Friday, November 19, 2010

Illustration Friday: Afterwards & Burning

© 2010 Radha Ramachandran

The Light Fantastic*

© 2010 Radha Ramachandran
(*Name of the second book in the Discworld series of books, written by Terry Pratchett.)

Tuesday, November 16, 2010


© 2010 Radha Ramachandran

Spotted this chocolate bar on a trip to the supermarket a couple of days ago and
brought it home with me solely for its packaging.

I like the whimsical wrapper, but the taste? Not so much.
Kinda tasted like what I imagine 'fake' chocolate might taste like! Not good!

Sunday, November 7, 2010

Saturday, November 6, 2010


© 2010 Radha Ramachandran

This one's for you, Ammama. Wherever you are, I hope you're happy.

Friday, November 5, 2010

Painted wooden eggs and a pinecone souvenir.

© 2010 Radha Ramachandran

Painted wooden eggs from various handicraft exhibitions and a pinecone souvenir from a trip to Kodaikanal.

"Pick up a pinecone and count the spiral rows of scales. You may find eight spirals winding up to the left and 13 spirals winding up to the right, or 13 left and 21 right spirals, or other pairs of numbers. The striking fact is that these pairs of numbers are adjacent numbers in the famous Fibonacci series: 1, 1, 2, 3, 5, 8, 13, 21... Here, each term is the sum of the previous two terms. The phenomenon is well known and called phyllotaxis. Many are the efforts of biologists to understand why pinecones, sunflowers, and many other plants exhibit this remarkable pattern. Organisms do the strangest things, but all these odd things need not reflect selection or historical accident. Some of the best efforts to understand phyllotaxis appeal to a form of self-organization. Paul Green, at Stanford, has argued persuasively that the Fibonacci series is just what one would expects as the simplest self-repeating pattern that can be generated by the particular growth processes in the growing tips of the tissues that form sunflowers, pinecones, and so forth. Like a snowflake and its sixfold symmetry, the pinecone and its phyllotaxis may be part of order for free"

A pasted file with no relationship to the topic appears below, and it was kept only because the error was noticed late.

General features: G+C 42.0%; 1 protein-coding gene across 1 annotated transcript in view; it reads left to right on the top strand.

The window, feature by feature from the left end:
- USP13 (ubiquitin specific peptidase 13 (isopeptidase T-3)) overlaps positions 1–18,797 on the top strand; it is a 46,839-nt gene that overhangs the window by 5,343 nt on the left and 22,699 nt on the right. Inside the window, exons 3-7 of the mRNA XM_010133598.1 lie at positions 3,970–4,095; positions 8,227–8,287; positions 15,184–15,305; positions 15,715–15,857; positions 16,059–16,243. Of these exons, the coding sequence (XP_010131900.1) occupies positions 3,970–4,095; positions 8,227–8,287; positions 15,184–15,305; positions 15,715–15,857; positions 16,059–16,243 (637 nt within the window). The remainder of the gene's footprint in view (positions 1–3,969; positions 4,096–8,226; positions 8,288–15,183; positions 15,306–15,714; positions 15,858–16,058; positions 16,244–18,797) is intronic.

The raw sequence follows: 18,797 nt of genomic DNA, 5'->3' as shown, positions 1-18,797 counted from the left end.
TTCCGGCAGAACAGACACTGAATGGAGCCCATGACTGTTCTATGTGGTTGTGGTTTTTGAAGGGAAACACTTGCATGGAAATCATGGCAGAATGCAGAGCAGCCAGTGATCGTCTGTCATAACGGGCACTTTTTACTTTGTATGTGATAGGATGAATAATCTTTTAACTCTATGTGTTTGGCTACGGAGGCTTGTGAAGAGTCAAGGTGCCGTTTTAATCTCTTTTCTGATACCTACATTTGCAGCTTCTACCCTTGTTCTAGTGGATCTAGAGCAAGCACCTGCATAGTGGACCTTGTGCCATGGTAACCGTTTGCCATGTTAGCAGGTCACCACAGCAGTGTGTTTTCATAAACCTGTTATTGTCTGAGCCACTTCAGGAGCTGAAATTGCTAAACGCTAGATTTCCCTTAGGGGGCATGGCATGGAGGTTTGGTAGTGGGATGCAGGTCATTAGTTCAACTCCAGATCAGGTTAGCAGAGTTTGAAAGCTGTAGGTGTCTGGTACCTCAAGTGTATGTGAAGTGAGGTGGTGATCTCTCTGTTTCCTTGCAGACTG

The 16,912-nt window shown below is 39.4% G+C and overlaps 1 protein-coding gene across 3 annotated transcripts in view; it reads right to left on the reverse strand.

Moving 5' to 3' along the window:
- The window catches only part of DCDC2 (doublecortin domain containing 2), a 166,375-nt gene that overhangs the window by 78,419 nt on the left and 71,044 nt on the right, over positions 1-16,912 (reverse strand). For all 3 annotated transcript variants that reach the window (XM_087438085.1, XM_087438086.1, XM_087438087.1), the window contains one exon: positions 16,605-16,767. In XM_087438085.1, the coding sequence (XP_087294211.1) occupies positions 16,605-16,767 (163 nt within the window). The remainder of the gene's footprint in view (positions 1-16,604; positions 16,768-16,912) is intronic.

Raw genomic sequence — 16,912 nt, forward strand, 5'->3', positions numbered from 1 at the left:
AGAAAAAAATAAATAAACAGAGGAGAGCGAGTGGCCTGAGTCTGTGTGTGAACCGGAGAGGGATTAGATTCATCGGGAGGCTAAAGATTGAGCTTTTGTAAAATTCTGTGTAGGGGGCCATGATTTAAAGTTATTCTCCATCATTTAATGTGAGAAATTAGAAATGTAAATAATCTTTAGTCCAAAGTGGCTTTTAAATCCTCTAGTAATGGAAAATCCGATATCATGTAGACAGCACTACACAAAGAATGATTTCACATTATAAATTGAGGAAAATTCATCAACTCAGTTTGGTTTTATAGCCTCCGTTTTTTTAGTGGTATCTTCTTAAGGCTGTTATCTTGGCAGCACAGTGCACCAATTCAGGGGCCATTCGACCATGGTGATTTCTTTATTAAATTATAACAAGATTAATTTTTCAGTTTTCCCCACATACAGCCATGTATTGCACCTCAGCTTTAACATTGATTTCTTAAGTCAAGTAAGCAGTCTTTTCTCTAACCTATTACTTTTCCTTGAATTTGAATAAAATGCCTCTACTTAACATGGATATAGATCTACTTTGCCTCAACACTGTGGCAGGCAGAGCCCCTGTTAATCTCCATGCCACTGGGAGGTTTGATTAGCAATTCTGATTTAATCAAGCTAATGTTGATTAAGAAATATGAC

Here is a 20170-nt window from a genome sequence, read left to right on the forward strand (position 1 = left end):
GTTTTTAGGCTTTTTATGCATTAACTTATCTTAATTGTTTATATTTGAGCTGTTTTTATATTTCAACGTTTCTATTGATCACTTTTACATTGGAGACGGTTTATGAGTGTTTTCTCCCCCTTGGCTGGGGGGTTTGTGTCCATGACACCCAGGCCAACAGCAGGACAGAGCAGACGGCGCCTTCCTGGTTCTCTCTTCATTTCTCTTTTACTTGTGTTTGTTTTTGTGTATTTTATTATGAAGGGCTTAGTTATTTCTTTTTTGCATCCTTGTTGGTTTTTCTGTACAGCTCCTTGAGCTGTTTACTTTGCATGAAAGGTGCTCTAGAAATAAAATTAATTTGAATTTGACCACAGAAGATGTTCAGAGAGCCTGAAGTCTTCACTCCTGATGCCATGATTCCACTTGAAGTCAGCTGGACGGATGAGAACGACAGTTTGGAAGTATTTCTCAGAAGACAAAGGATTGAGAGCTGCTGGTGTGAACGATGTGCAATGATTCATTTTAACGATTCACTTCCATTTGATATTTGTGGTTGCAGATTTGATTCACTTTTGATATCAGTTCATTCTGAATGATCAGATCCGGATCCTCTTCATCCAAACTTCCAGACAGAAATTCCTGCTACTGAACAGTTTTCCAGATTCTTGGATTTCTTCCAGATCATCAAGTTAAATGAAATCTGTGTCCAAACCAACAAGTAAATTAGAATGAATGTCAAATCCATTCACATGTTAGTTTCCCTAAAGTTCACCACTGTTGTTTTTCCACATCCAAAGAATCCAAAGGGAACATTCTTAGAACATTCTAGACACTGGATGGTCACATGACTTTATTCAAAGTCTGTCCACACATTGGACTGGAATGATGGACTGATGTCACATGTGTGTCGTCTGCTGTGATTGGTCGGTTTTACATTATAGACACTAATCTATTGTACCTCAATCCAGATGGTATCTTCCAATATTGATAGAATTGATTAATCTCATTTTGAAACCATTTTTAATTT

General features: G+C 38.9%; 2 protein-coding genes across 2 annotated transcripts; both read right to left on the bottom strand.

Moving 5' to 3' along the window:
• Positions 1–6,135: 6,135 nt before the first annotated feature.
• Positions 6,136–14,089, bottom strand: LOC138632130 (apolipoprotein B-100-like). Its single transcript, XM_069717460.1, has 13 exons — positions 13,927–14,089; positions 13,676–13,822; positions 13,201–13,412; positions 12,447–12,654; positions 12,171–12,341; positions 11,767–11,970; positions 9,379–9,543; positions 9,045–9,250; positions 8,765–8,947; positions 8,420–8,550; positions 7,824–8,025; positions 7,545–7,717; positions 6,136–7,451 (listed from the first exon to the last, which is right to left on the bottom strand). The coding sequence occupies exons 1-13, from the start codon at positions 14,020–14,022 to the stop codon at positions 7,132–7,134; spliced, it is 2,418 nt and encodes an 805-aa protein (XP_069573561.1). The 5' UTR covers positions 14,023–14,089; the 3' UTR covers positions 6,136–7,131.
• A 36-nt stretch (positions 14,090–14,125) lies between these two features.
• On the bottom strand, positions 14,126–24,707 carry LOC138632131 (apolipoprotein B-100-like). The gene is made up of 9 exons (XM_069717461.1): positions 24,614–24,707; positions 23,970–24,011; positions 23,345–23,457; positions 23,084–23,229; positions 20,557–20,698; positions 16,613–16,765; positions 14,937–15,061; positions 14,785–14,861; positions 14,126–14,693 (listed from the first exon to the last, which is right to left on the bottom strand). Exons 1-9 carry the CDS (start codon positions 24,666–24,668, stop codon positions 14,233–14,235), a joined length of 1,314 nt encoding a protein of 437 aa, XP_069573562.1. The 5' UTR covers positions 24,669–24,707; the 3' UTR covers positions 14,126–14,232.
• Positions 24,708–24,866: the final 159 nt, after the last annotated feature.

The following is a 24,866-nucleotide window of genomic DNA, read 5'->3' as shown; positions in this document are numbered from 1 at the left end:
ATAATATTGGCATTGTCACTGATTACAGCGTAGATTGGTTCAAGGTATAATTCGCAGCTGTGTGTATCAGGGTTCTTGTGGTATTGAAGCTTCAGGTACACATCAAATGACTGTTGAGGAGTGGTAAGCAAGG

~ Stuart Kauffman (At Home in the Universe: The Search for the Laws of Self-Organization and Complexity)


© 2010 Radha Ramachandran

Sometimes, just looking at him sleep makes me want to curl up and take a nap.

Thursday, November 4, 2010

Happy Diwali!

© 2010 Radha Ramachandran

It's the same illustration as last year, but with a few modifications to the dress, hair and background.
Here's wishing you a Happy Diwali & a prosperous New Year.


Illustration Friday: Spent

© 2010 Radha Ramachandran

Wednesday, November 3, 2010

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